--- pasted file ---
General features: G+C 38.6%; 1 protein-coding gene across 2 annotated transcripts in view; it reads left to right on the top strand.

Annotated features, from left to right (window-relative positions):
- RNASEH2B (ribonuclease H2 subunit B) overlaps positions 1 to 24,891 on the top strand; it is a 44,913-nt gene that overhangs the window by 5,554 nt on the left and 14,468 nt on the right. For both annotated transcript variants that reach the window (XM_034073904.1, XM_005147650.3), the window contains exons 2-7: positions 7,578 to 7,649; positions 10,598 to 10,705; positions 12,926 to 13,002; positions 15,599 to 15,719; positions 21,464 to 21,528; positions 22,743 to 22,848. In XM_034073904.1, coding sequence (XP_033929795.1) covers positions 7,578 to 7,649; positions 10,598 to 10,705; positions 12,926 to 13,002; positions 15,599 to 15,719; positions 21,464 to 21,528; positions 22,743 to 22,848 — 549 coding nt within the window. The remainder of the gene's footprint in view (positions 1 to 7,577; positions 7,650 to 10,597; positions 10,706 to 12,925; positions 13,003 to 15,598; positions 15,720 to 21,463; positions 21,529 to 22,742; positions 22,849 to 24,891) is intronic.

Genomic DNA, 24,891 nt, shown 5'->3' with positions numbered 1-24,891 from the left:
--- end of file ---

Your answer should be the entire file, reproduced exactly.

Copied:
General features: G+C 38.6%; 1 protein-coding gene across 2 annotated transcripts in view; it reads left to right on the top strand.

Annotated features, from left to right (window-relative positions):
- RNASEH2B (ribonuclease H2 subunit B) overlaps positions 1 to 24,891 on the top strand; it is a 44,913-nt gene that overhangs the window by 5,554 nt on the left and 14,468 nt on the right. For both annotated transcript variants that reach the window (XM_034073904.1, XM_005147650.3), the window contains exons 2-7: positions 7,578 to 7,649; positions 10,598 to 10,705; positions 12,926 to 13,002; positions 15,599 to 15,719; positions 21,464 to 21,528; positions 22,743 to 22,848. In XM_034073904.1, coding sequence (XP_033929795.1) covers positions 7,578 to 7,649; positions 10,598 to 10,705; positions 12,926 to 13,002; positions 15,599 to 15,719; positions 21,464 to 21,528; positions 22,743 to 22,848 — 549 coding nt within the window. The remainder of the gene's footprint in view (positions 1 to 7,577; positions 7,650 to 10,597; positions 10,706 to 12,925; positions 13,003 to 15,598; positions 15,720 to 21,463; positions 21,529 to 22,742; positions 22,849 to 24,891) is intronic.

Genomic DNA, 24,891 nt, shown 5'->3' with positions numbered 1-24,891 from the left: